This piece also appeared in PV Magazine.
If you follow the solar industry even tangentially, you’ve heard of the Section 201 trade complaint brought by failed module manufacturer Suniva, joined in their attempted highway robbery by nearly bankrupt module manufacturer SolarWorld by now.
In case you are not familiar with this particular industry blot, Suniva filed for relief under a little-known act that could exempt the United States from global trade agreements and allow President Trump to take unrestricted trade actions against solar imports from multiple nations. Essentially, Suniva and SolarWorld allege that international competition caused one bankruptcy and could potentially cause another.
For some reason, the U.S. International Trade Commission decided the complaint had merit and is moving ahead with its investigation. Here are the dates you need to circle on your calendar:
● Today—The commission is taking testimony from Suniva, SolarWorld and other interested parties to determine the extent of the “damage” international competition has really caused.
● Sept. 22—On that day, the solar industry will find out the ITC’s recommendation on what should be done with the complaint (if there’s any justice in the world, it dismiss the complaint out of hand).
● Nov. 13—That’s when the ITC will deliver its report to President Donald J. Trump, who has broad authority to either accept the ITC recommendations or do anything he wants instead (yep, that could actually happen).
But amid all the hand wringing and public (and loud, incredibly loud) opposition to the complaint, what gets lost is the effects the trade complaint are already having on the solar industry—what some have called “The Suniva Effect.”
The industry uncertainty created by Suniva and SolarWorld has created a rush on solar modules as developers hedge their bets. If Suniva is granted relief under its petition, the number of modules is expected to fall precipitously, and developers don’t want to be caught with no materials. So instead of typical inventory exhaustion that happens every year in October or November, the shortage started in June—five months ahead of schedule.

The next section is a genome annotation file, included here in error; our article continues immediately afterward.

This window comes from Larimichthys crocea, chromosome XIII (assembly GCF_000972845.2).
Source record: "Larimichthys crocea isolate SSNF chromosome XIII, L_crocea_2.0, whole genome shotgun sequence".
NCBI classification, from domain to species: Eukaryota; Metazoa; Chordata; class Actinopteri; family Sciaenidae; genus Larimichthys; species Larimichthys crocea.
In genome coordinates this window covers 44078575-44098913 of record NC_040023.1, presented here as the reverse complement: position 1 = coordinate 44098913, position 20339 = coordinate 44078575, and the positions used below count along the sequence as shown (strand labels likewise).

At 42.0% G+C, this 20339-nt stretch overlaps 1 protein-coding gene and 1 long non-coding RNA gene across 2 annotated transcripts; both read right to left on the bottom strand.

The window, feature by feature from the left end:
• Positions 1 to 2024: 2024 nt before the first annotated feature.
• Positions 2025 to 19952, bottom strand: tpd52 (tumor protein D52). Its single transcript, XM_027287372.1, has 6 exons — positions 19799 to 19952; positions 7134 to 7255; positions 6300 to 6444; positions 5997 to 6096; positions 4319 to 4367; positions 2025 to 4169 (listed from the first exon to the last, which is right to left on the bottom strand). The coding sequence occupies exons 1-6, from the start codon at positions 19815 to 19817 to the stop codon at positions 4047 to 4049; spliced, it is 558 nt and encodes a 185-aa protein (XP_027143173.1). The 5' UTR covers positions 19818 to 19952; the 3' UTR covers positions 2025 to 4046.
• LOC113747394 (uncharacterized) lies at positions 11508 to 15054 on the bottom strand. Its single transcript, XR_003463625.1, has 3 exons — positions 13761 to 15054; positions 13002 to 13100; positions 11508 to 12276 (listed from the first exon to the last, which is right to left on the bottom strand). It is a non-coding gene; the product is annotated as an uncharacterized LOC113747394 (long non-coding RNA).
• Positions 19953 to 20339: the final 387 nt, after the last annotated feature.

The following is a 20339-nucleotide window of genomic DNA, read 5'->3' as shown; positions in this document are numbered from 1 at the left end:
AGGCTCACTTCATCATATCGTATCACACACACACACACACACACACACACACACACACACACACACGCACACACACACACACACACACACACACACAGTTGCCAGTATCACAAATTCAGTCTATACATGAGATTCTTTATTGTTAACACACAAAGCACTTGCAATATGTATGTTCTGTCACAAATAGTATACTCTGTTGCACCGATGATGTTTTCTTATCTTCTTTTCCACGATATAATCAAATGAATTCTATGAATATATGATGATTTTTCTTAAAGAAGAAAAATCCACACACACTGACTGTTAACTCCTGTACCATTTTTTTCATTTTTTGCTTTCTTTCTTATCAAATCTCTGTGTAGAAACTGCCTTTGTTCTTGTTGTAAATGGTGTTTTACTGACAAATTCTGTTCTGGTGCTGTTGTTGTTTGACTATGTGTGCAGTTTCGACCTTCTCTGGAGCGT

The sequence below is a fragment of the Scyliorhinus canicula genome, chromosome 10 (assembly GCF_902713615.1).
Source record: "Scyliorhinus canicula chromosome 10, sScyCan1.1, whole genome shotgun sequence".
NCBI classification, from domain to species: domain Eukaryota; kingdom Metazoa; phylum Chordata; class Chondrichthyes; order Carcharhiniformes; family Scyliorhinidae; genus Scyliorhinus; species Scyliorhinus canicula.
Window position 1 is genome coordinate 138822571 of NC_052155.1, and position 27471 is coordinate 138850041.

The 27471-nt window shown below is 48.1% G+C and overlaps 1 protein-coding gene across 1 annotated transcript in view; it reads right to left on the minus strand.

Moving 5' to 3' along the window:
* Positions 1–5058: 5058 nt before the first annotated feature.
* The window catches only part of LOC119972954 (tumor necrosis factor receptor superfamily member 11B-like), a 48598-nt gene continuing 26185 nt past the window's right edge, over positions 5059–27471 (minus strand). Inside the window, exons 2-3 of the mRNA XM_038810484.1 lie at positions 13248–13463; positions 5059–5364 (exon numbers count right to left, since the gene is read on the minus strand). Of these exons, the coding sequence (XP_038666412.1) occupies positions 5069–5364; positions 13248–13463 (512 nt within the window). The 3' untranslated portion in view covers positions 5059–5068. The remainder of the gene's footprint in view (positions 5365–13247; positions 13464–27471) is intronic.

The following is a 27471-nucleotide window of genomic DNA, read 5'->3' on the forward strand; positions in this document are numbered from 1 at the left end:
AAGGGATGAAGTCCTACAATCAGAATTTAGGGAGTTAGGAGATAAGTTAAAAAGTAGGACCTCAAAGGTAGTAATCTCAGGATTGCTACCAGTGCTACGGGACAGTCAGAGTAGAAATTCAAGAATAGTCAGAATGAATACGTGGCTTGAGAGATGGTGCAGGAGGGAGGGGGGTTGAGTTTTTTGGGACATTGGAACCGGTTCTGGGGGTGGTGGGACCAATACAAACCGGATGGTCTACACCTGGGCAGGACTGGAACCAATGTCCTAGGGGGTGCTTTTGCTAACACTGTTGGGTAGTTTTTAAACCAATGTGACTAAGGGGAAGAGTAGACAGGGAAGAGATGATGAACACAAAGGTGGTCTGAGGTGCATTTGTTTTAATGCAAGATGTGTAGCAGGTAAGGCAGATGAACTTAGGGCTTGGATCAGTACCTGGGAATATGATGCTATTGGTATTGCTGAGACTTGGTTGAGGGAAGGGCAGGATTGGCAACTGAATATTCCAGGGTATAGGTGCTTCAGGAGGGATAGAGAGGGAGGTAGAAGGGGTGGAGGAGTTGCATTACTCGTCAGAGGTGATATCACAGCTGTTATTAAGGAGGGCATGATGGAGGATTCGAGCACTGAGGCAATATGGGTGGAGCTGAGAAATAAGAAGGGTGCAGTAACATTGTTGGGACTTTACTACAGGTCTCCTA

And the Chinese and Indian solar industries have figured out that instability can kill a solar market as quickly as if there were no more sun. Consequently, unlike policymakers in the United States, stability in the solar markets continues unabated, which means while our market panics, those markets are still growing fast.
Of course, like any smart capitalists, module manufacturers are following the money to markets where they can have reasonable expectations of continued growth moving forward. Right now, that place is not the United States.
That puts U.S. solar companies in a bit of a bind. With solar growing exponentially every year, people across the country have projects they want to build. But how can you possibly sign a deal without knowing what the price of modules is going to be next year?
Right, you can’t—and that’s where this trade case is already harming the industry. Shovel-ready projects can’t move forward until the final costs are calculated, and uncertain module prices have made many companies hit the pause button on 2018 planning.
Companies that have their own financing mechanisms—typically self-financed or the result of close relationships with banks and institutional investors—may weather this module shortage without it affecting their business significantly. I’m not saying those companies won’t be affected at all. I’m saying those companies may have the internal resources to ride it out more easily.
But for the small solar companies that make up the overwhelming majority of the industry’s backbone, even the smallest of delays in signing project contracts can be devastating. A disruption in cash flow could mean layoffs or worse.
No one in the industry wants to see the march to the Solar Century littered with the corpses of dead solar companies that went out of business because two selfish module manufacturers decided their self-interests were more important than the overall health of the U.S. solar industry.
A diverse and broad coalition, involving solar and non-solar organizations, has already formed to bring this fight to the trade commission, Congress and President Trump, but they can’t do it alone.
Fortunately, there are ways you can help. The trade commission is currently in the midst of taking public comments on the case. Admittedly, most people in the industry are pulled in so many directions the idea of taking on one more task is daunting. But this is the biggest fight the industry has seen since the pending expiration of the Investment Tax Credit in 2016, a disruption we were thankfully able to avoid.
The solar industry won that fight because of the activism of the industry and our allies in the general public. It’s time to mobilize that army again to fight against this trade petition like our livelihoods are at stake—because they are.